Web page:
1. They’re really rare
The Gemological Institute of America estimates that of all the diamonds it sees each year, no more than three percent are coloured. Of these, only five percent are pink diamonds.
2. The world’s most expensive diamond is pink
Therefore it comes as no surprise that the most expensive diamond (or jewel) ever sold is The Pink Star, a 59.60-carat Fancy Vivid Pink diamond that reached US$ 71.2million (just over Dhs 260 million) in April 2017 at Sotheby’s Hong Kong.
In April 2017 the 59.60-carat Pink Star became the most expensive diamond in the world
3. …but the rarest coloured diamonds are red
We have yet to see a pure red diamond in a size even close to the 50 carats of the above Pink. These rare gems barely reach over 5 carats; the largest known red diamond is the Moussaieff Red, a 5.11-carat trilliant-cut stone discovered in Brazil. It was rumoured to cost US$ 8million (Dhs 29.3million) in 2002 and would fetch far more than that if it was sold today.
The 5.11-carat Moussaieff Red
Courtesy GN Designer Jewellers
4. Many of the world’s oldest blue diamonds come from India
“Golconda diamonds” refer to some of the world’s most beautiful and famous gems that mainly emerged from the "Diamond Capital of India" from the 16th century. Prized for their high transparency and knock-out colours, these gems include Blue diamonds such as the 45-carat Hope and the 31-carat Wittelsbach-Graff.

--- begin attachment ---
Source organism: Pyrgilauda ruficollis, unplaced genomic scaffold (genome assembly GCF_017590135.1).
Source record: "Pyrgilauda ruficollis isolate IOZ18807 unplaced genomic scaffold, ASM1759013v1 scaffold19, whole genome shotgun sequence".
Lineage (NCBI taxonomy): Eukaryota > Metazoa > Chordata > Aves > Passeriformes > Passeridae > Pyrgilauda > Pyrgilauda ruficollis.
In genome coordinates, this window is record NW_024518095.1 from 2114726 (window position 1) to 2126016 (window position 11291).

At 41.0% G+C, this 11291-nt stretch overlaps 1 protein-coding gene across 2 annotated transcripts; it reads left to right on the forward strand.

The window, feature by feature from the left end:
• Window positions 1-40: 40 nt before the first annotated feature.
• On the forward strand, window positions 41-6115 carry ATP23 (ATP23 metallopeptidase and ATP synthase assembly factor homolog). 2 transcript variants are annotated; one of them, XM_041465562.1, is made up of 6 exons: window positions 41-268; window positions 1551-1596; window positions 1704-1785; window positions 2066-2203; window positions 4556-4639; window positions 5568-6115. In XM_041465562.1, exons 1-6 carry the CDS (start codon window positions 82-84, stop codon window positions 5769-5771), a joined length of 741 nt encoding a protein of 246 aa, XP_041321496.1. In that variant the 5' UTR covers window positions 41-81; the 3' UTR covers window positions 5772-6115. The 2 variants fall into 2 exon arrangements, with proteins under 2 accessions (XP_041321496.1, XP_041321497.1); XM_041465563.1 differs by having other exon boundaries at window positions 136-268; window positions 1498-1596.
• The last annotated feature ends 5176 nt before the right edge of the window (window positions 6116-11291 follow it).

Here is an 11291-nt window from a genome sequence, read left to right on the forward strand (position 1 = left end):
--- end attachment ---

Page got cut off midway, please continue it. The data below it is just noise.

The Wittelsbach Graff
5. Blue and Yellow diamonds owe their colours to impurities
Completely white diamonds are formed of pure carbon and only start to adopt blue or yellow colours when other chemical elements are present. In yellow diamonds this is nitrogen, and in blue diamonds this is boron.
Lady Gaga donned the historical 128-carat Tiffany Yellow Diamond at this week's Oscars, worth a reported $30 million (Dhs 110 million)
6. But no one really knows what causes colour in pink and red diamonds
In comparison to blue or yellow diamonds that owe their colours to these chemical impurities, it is assumed that pink and reds are caused by a mutation that occurs in the diamond's crystal structure as it grows beneath the Earth's surface.
Infinitas ring by Lily Gabriella for Sotheby's Diamonds, set with a 6.78-carat Fancy Intense Pink Diamond
7. Coloured diamonds are really, really old
Diamonds are formed under extreme heat and pressure at depths of between 150 and 800km beneath the Earth’s surface. Experts estimate that this process happened up to 3 BILLION years ago (or 1 billion if you have a younger diamond) before they travelled to the surface in volcanic eruptions. That’s a whole lot of history to wear on your finger.
Toi et Moi Sun Kiss Yellow diamond ring, Messika
8. Their colours can be treated
The diamonds mentioned here all owe their colours to the earth’s natural processes. However, diamonds can be treated by either heating or irradiation to produce some of these colours. There is nothing wrong with this, as long as the information is properly disclosed – so always ask before you buy.
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